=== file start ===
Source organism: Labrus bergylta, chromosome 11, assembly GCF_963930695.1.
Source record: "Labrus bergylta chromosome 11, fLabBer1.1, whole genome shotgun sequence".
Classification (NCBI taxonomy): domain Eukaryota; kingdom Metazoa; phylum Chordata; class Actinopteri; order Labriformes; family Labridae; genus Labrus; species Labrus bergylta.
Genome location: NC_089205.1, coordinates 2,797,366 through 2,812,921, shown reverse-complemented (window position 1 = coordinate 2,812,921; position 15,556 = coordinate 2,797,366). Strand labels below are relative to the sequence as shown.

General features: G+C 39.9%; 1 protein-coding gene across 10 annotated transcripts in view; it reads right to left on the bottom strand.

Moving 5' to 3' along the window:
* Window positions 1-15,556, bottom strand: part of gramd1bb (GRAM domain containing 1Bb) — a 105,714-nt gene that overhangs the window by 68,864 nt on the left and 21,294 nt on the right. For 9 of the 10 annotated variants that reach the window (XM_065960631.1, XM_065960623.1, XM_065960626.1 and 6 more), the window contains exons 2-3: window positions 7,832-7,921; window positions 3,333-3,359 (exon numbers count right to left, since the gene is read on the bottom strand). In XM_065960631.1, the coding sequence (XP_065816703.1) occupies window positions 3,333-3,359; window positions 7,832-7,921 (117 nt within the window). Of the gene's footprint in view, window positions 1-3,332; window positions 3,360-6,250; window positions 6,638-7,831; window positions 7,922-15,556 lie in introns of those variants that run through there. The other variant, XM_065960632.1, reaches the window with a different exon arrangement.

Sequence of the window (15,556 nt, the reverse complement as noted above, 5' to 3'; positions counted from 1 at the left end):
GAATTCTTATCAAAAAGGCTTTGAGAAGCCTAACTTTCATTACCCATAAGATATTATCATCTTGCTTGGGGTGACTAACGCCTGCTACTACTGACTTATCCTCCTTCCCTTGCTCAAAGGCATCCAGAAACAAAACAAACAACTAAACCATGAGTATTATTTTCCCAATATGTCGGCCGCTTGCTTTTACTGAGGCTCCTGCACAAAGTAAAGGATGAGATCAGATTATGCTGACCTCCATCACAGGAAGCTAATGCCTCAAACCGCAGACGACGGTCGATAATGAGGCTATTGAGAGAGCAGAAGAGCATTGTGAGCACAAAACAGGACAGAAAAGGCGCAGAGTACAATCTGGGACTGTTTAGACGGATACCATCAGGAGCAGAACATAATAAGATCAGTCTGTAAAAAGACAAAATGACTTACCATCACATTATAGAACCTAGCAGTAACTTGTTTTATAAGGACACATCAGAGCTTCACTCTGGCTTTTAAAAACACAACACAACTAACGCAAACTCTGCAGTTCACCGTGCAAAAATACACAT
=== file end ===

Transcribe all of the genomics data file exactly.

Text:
Source organism: Labrus bergylta, chromosome 11, assembly GCF_963930695.1.
Source record: "Labrus bergylta chromosome 11, fLabBer1.1, whole genome shotgun sequence".
Classification (NCBI taxonomy): domain Eukaryota; kingdom Metazoa; phylum Chordata; class Actinopteri; order Labriformes; family Labridae; genus Labrus; species Labrus bergylta.
Genome location: NC_089205.1, coordinates 2,797,366 through 2,812,921, shown reverse-complemented (window position 1 = coordinate 2,812,921; position 15,556 = coordinate 2,797,366). Strand labels below are relative to the sequence as shown.

General features: G+C 39.9%; 1 protein-coding gene across 10 annotated transcripts in view; it reads right to left on the bottom strand.

Moving 5' to 3' along the window:
* Window positions 1-15,556, bottom strand: part of gramd1bb (GRAM domain containing 1Bb) — a 105,714-nt gene that overhangs the window by 68,864 nt on the left and 21,294 nt on the right. For 9 of the 10 annotated variants that reach the window (XM_065960631.1, XM_065960623.1, XM_065960626.1 and 6 more), the window contains exons 2-3: window positions 7,832-7,921; window positions 3,333-3,359 (exon numbers count right to left, since the gene is read on the bottom strand). In XM_065960631.1, the coding sequence (XP_065816703.1) occupies window positions 3,333-3,359; window positions 7,832-7,921 (117 nt within the window). Of the gene's footprint in view, window positions 1-3,332; window positions 3,360-6,250; window positions 6,638-7,831; window positions 7,922-15,556 lie in introns of those variants that run through there. The other variant, XM_065960632.1, reaches the window with a different exon arrangement.

Sequence of the window (15,556 nt, the reverse complement as noted above, 5' to 3'; positions counted from 1 at the left end):
GAATTCTTATCAAAAAGGCTTTGAGAAGCCTAACTTTCATTACCCATAAGATATTATCATCTTGCTTGGGGTGACTAACGCCTGCTACTACTGACTTATCCTCCTTCCCTTGCTCAAAGGCATCCAGAAACAAAACAAACAACTAAACCATGAGTATTATTTTCCCAATATGTCGGCCGCTTGCTTTTACTGAGGCTCCTGCACAAAGTAAAGGATGAGATCAGATTATGCTGACCTCCATCACAGGAAGCTAATGCCTCAAACCGCAGACGACGGTCGATAATGAGGCTATTGAGAGAGCAGAAGAGCATTGTGAGCACAAAACAGGACAGAAAAGGCGCAGAGTACAATCTGGGACTGTTTAGACGGATACCATCAGGAGCAGAACATAATAAGATCAGTCTGTAAAAAGACAAAATGACTTACCATCACATTATAGAACCTAGCAGTAACTTGTTTTATAAGGACACATCAGAGCTTCACTCTGGCTTTTAAAAACACAACACAACTAACGCAAACTCTGCAGTTCACCGTGCAAAAATACACAT